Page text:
For most of our clients who present with the postural distortion pattern known as upper crossed syndrome, it is important, perhaps absolutely necessary, to include thoracic spinal joint mobilization technique into extension as part of the treatment plan to address the thoracic hyperkyphosis.
Tight hip flexor musculature causes excessive anterior tilt of the pelvis… hyperlordosis of the lumbar spine… hyperkyphosis of the thoracic spine… hypolordosis of the lower neck with hyperextension of the head at the atlanto-occipital joint… forward head carriage… tight posterior neck muscles… headache.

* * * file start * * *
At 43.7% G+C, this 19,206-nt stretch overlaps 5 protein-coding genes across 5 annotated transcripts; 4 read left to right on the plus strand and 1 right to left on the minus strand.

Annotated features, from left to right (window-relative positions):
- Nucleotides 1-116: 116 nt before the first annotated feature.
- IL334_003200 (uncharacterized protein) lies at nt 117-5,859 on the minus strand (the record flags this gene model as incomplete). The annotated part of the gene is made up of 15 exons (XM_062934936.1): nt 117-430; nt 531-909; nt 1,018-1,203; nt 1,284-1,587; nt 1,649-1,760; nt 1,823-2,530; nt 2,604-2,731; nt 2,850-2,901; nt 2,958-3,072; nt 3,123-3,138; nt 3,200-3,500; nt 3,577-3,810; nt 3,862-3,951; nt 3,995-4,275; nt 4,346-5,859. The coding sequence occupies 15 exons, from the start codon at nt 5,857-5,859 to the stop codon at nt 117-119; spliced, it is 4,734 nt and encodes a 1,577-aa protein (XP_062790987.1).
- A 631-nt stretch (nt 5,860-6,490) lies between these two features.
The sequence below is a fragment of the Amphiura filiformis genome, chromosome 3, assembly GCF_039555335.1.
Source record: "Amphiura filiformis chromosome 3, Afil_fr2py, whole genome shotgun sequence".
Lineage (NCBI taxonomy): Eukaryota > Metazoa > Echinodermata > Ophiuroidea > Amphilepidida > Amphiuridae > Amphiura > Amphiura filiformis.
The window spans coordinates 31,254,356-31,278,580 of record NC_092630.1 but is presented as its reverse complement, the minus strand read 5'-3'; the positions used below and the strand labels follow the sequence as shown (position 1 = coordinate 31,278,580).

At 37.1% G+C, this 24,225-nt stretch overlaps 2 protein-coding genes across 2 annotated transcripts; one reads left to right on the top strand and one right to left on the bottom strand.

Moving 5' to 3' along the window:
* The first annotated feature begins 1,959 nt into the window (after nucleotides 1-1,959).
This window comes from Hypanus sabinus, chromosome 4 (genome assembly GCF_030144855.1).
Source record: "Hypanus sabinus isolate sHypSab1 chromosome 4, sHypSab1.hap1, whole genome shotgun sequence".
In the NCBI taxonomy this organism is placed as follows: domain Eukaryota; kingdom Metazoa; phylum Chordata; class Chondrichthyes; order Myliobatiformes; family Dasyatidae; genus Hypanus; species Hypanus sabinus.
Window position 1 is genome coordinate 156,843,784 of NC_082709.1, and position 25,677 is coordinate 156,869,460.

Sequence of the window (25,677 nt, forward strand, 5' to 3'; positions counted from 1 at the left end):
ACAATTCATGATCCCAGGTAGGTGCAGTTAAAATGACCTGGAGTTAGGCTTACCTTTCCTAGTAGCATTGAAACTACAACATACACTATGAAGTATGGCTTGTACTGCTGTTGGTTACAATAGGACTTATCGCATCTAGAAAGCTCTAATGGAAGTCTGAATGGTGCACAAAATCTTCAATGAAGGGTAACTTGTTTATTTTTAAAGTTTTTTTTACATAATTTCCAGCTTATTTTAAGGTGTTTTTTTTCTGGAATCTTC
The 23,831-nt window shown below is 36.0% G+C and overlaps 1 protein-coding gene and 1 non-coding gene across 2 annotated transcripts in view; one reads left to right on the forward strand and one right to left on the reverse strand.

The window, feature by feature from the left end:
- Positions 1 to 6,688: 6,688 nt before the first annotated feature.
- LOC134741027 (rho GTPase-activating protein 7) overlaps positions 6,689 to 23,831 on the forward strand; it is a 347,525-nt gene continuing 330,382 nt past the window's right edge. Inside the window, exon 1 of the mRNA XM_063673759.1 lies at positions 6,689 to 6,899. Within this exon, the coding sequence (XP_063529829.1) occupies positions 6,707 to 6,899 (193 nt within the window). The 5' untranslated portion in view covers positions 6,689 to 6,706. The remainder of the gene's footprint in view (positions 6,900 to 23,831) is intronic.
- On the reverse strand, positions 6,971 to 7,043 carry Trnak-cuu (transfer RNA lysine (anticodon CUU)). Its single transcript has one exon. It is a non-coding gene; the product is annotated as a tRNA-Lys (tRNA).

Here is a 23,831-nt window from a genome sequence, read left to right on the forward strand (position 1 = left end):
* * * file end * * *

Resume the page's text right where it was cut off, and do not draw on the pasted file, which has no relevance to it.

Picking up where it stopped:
The first and most obvious sign of upper crossed syndrome (named by Vladimir Janda) is the characteristic postural dysfunction of protracted scapulae, medially (internally) rotated humeri, hyperkyphotic (overly flexed) upper thoracic spine, and a protracted (anteriorly held) head.
Table 1 shows average healthy ranges of axial motion of the cervical spine (head and neck), from the atlanto-occipital joint through the C7-T1 joint.
The disc joint is a cartilaginous joint that is composed of outer fibers called the annulus fibrosus that encircle the inner nucleus pulposus.